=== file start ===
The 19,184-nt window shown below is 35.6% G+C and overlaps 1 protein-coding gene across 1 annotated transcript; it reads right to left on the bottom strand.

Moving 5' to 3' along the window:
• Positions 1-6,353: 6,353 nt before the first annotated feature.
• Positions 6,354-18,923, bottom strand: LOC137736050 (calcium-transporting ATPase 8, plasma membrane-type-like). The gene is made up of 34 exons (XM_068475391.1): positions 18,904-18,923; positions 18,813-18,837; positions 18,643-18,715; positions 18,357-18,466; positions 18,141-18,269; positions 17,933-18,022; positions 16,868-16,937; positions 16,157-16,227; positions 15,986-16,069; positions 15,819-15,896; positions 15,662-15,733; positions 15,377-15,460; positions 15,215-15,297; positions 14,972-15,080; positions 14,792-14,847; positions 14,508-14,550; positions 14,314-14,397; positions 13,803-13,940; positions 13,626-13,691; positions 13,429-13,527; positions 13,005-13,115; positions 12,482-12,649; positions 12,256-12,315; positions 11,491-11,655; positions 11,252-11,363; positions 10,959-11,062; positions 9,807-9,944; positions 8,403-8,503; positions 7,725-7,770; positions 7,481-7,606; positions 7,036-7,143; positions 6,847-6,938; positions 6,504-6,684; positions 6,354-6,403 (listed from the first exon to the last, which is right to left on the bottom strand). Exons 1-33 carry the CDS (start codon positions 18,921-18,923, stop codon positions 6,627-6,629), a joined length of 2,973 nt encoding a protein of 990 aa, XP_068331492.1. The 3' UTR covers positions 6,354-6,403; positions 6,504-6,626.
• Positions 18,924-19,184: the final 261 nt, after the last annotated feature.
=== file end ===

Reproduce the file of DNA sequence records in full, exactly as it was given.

The 19,184-nt window shown below is 35.6% G+C and overlaps 1 protein-coding gene across 1 annotated transcript; it reads right to left on the bottom strand.

Moving 5' to 3' along the window:
• Positions 1-6,353: 6,353 nt before the first annotated feature.
• Positions 6,354-18,923, bottom strand: LOC137736050 (calcium-transporting ATPase 8, plasma membrane-type-like). The gene is made up of 34 exons (XM_068475391.1): positions 18,904-18,923; positions 18,813-18,837; positions 18,643-18,715; positions 18,357-18,466; positions 18,141-18,269; positions 17,933-18,022; positions 16,868-16,937; positions 16,157-16,227; positions 15,986-16,069; positions 15,819-15,896; positions 15,662-15,733; positions 15,377-15,460; positions 15,215-15,297; positions 14,972-15,080; positions 14,792-14,847; positions 14,508-14,550; positions 14,314-14,397; positions 13,803-13,940; positions 13,626-13,691; positions 13,429-13,527; positions 13,005-13,115; positions 12,482-12,649; positions 12,256-12,315; positions 11,491-11,655; positions 11,252-11,363; positions 10,959-11,062; positions 9,807-9,944; positions 8,403-8,503; positions 7,725-7,770; positions 7,481-7,606; positions 7,036-7,143; positions 6,847-6,938; positions 6,504-6,684; positions 6,354-6,403 (listed from the first exon to the last, which is right to left on the bottom strand). Exons 1-33 carry the CDS (start codon positions 18,921-18,923, stop codon positions 6,627-6,629), a joined length of 2,973 nt encoding a protein of 990 aa, XP_068331492.1. The 3' UTR covers positions 6,354-6,403; positions 6,504-6,626.
• Positions 18,924-19,184: the final 261 nt, after the last annotated feature.